Posts Tagged ‘F2P’

Death of a Superhero

August 31, 2012


If you haven’t heard, the first superhero MMO, City of Heroes, is planning on shutting its doors for good come November 2012. I am personally of the opinion that this is a good thing. Now before you jump all over me about the folks that work there and the fans of the game that are losing their MMO home, let me explain.

First, I feel very sorry for the folks that are losing their livelihood. I would never wish that on anyone. I hope everyone at the company finds new and gainful employment as soon as possible. Having been unemployed for a year after graduate school, I know how awful that can be when you have a family that depends on you.

That being said, I think all MMO’s should have a life cycle that includes an end date. Why? If we eliminate the large MMO anomaly that is WoW, the MMOverse is a relatively niche entertainment sector. Unless it starts growing by leaps and bounds, there are only so many people to go around. Developers, on the other hand, keep pumping out games. Not at breakneck speed, but they are steadily coming out. Thus we have the development of the free-to-play era where there are more games than people to play them and in order to maintain players, the developers have to lower the barrier for entry to their games.

I think that if games have a life cycle, even if it is 5-10 years, it will allow for the development of new games and reign in the market saturation. People say “the more choice the better,” but at the same time how different are the games really? There is no real innovation because there is so much risk involved and there are so many opportunities to play other games. Developers create games that are clones because they think that is the safest way to make money. There are no pioneers left because the landscape has already been populated.

So here I am advocating that developers close down some games, not to eliminate choice, but to lead to a more vibrant community in the games that we do have and to inspire some innovation. EQ, AO, DAoC, UO, WAR … it is time to go. We will always have the memories, but your time is past. Make some room for the new breed.


Should MMO’s Have an Expiration Date?

June 21, 2011

I pose this question for a couple of reasons. The first of which is that it seems that more MMO’s are being developed than there are being shut down. If we remove the WoW population from the equation there is a finite number of MMO players that is continuing to be diluted and diluted to a point where only the really good MMO’s are viable without resorting to some form of extortion technique free-to-play scheme. An argument against this is the fact that more choices are always better, but my rebuttal to that would be with all the clones out there, are there really that many choices?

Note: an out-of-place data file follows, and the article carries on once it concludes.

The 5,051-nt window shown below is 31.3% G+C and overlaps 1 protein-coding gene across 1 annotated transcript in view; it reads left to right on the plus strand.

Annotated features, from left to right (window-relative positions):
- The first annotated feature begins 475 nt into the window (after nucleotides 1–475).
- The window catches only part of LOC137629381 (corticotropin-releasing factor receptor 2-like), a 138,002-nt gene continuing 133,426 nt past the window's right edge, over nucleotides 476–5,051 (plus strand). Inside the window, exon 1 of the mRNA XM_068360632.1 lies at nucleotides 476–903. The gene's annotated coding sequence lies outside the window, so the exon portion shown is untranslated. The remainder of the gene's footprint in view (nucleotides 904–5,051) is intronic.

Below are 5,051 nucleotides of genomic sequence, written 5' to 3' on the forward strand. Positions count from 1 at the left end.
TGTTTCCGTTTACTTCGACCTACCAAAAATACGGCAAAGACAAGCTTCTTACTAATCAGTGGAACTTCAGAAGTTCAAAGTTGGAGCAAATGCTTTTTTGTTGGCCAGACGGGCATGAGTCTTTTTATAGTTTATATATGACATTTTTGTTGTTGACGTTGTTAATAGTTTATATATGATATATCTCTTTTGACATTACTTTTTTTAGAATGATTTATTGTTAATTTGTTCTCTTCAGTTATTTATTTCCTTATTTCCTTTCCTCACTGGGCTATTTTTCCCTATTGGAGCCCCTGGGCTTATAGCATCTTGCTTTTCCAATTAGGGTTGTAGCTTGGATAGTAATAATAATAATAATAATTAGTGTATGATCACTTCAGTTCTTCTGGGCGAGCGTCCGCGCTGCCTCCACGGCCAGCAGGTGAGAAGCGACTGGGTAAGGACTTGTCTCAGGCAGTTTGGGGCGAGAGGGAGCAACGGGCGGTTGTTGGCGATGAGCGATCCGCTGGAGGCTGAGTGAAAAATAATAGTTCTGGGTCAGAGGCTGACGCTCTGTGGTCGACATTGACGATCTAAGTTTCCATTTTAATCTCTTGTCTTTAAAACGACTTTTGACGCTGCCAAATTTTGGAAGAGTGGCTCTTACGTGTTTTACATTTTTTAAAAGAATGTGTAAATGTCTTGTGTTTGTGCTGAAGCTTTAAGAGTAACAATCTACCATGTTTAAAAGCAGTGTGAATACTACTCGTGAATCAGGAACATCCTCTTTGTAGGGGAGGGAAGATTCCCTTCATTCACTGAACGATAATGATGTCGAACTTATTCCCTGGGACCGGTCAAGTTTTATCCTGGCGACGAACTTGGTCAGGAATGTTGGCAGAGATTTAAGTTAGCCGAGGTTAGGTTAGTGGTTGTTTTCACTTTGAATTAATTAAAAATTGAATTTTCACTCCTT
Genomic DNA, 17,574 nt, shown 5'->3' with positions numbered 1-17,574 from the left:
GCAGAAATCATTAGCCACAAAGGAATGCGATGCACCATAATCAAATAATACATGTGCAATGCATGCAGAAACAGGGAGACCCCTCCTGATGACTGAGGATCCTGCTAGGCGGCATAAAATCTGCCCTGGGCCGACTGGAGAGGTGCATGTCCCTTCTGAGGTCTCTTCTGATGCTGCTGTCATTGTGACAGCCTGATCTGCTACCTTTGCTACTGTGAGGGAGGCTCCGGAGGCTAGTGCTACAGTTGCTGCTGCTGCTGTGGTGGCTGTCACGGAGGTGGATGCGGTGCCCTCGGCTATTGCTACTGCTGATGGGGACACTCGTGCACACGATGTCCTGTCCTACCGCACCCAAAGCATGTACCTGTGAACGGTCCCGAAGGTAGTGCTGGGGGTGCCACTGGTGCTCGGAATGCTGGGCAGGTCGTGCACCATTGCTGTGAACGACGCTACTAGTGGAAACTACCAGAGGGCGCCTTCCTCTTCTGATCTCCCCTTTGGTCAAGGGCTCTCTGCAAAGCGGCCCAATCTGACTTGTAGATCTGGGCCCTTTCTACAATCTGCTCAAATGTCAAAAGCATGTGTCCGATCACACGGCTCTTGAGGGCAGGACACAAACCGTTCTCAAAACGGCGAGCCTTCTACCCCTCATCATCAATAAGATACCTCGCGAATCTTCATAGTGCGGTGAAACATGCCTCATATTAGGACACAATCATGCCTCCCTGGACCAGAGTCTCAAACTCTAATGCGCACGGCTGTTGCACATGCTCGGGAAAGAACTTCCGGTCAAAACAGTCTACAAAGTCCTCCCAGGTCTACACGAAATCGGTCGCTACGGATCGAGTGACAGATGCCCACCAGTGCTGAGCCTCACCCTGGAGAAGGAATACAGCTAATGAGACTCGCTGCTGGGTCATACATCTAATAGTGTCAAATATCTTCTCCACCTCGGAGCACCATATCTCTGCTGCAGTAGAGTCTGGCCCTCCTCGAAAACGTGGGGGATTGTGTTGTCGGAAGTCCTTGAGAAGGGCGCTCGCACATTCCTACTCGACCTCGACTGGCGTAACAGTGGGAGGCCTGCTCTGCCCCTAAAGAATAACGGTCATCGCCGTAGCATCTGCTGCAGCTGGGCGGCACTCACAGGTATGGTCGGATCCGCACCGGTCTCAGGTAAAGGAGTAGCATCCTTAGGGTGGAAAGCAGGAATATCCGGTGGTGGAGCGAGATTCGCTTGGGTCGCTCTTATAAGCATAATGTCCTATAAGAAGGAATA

The second reason I bring this up is the idea that if something has an end date, are we more likely to play the heck out of it and then move on to the next. It seems that people are constantly moving from one title to the next like some kind of nomad. It is hard to build a community when it is always changing. I imagine one of the big reasons the community in those early games like EQ, DAoC, and Ultima had a great community simply because they were semi-permanent.

I know that this idea is unlikely to catch on because companies are not going to shut down viable money making entities, but what if companies took a leap of faith and ran with it. Where would the die hard, never played another MMO ever, EQ crowd go if SOE said it was closing the doors in 2012? Would people in LotRO move on to a LotRO II if the devs made an ending for LotRO and gave everyone a date they had to complete it by? Would I bother purchasing that Hello Kitty Online game if I knew I really wasn’t interested in it and I only had 6 months before DDO closed its doors for good? All questions that would be relevant if games had an expiration date.

World of Warcraft: best if used by December 7, 2010.


[WoT] Tier VI and Staying Power

June 7, 2011

Got me a new set of tracks…will roll.

Every time I enter a new tier in World of Tanks I am super excited and then rapidly it turns to frustration. No I haven’t changed my mind about the game, I still think it is a crazy amount of fun, but in order for it to be a winner for a long period of time, it needs to fix a couple of things. They are undoubtedly making a profit now, so they need to focus on life after the growth mode.